Life's better with cake and a sprinkle of fairy dust
Every other Saturday, the husband and I visit a meat wholesaler to load up on steaks, chops and mince to feed ourselves and our furkids. This month, however, we didn’t count on all the festive feasting and eating out putting a hold on our home cooking.
This shoulder of lamb, along with his bovine friends, has been sitting in my freezer for two weeks now, taking up valuable real estate. I can’t buy Ben & Jerry until I am certain that I will be able to close the freezer door. Since the lamb shoulder is the most awkwardly shaped, which makes for highly inefficient packing, the choice was obvious. Time to move, lambchops.
So what do we do with a shoulder of lamb bigger than my head? Let’s make a super-easy Irish lamb stew. It’s SUPER EASY. The hardest bit was actually trying to find a pot that would fit the whole joint. No chance of that happening, so the next best option was to DEBONE.
It looks more challenging that it is. Just think of the shoulder as a GIANT CHICKEN LEG. One would use the same technique as with deboning a chicken leg. Except with the chicken leg, you’d use a tiny paring knife to scrape the meat from the bone, but with the lamb, you’ll, well, use a bigger knife.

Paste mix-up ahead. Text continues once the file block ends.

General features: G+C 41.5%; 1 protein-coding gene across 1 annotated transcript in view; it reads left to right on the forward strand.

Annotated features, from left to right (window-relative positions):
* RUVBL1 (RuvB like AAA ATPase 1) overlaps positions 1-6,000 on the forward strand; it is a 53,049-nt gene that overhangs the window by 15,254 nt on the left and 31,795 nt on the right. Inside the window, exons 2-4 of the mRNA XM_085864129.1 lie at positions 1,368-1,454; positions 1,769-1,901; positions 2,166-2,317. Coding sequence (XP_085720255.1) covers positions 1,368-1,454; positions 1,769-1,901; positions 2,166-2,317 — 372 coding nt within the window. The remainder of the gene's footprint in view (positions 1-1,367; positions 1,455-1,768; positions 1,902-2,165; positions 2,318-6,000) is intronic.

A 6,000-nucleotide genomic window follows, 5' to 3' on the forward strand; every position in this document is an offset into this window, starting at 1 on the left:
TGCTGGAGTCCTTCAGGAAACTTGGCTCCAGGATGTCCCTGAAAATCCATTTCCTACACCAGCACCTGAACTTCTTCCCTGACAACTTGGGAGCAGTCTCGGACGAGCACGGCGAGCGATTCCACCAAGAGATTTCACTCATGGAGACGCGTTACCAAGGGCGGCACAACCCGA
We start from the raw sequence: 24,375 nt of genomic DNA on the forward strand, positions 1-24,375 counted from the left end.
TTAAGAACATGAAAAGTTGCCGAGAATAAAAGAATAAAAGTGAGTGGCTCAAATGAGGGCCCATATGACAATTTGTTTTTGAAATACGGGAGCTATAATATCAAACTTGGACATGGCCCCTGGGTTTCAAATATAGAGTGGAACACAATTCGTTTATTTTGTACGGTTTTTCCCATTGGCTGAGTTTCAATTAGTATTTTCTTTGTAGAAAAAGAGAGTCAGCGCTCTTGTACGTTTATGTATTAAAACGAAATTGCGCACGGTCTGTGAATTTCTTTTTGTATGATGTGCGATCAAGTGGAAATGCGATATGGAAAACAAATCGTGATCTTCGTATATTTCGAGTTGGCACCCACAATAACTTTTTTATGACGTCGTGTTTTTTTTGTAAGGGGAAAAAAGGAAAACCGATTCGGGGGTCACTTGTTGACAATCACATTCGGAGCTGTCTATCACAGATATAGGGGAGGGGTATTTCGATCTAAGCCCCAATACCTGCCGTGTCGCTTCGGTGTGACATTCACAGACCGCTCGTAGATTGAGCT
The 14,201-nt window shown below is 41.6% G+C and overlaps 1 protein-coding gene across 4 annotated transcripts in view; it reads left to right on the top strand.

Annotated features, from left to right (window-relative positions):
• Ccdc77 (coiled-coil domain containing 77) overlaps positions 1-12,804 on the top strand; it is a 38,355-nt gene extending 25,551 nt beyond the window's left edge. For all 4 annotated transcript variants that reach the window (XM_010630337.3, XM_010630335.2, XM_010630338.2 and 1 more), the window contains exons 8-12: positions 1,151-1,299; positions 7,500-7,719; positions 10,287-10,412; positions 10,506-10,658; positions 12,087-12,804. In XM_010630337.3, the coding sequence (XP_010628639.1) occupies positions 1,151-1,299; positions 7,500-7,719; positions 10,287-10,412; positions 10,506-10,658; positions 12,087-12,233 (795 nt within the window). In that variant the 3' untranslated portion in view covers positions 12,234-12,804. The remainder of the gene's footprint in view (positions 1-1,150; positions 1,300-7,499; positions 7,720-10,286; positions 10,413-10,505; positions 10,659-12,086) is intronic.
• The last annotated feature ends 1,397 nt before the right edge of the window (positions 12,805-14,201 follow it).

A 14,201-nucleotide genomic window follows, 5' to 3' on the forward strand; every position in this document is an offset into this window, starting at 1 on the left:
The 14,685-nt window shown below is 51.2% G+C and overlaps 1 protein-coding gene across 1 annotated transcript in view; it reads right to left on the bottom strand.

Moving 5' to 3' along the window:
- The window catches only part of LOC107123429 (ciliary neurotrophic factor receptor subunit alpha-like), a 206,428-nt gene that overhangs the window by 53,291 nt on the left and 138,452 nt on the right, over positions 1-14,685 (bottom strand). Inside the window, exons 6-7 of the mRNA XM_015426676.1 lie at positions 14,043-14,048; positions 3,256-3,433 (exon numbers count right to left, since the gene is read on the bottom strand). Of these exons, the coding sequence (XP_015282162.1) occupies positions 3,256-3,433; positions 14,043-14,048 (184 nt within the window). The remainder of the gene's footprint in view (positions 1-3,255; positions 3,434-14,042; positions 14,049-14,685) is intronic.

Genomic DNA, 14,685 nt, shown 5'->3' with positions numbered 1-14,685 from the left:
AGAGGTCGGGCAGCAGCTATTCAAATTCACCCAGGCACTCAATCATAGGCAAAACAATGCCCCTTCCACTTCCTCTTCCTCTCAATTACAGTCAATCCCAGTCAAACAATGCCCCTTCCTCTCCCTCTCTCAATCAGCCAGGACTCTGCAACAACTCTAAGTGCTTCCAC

Grab the ankle (or is it the hoof?) with a tea towel for stability and cut around the narrowest part of the bone and start scraping towards the shoulder (the broad part). When you reach a joint, cut around it like you would a chicken leg. A small flexible paring knife will come in handy when removing the flat layers of meat on both sides of the scapula, i.e, the triangular shoulder blade. Cut all the meat into bite-sized cubes.
The 2.5kg shoulder of lamb, which yielded slightly under 2 kg of meat and a bunch of good stock bones, cost SGD17. So for under $20, this recipe, served with crusty bread, makes a very hearty dinner for 4-5.
How to cook: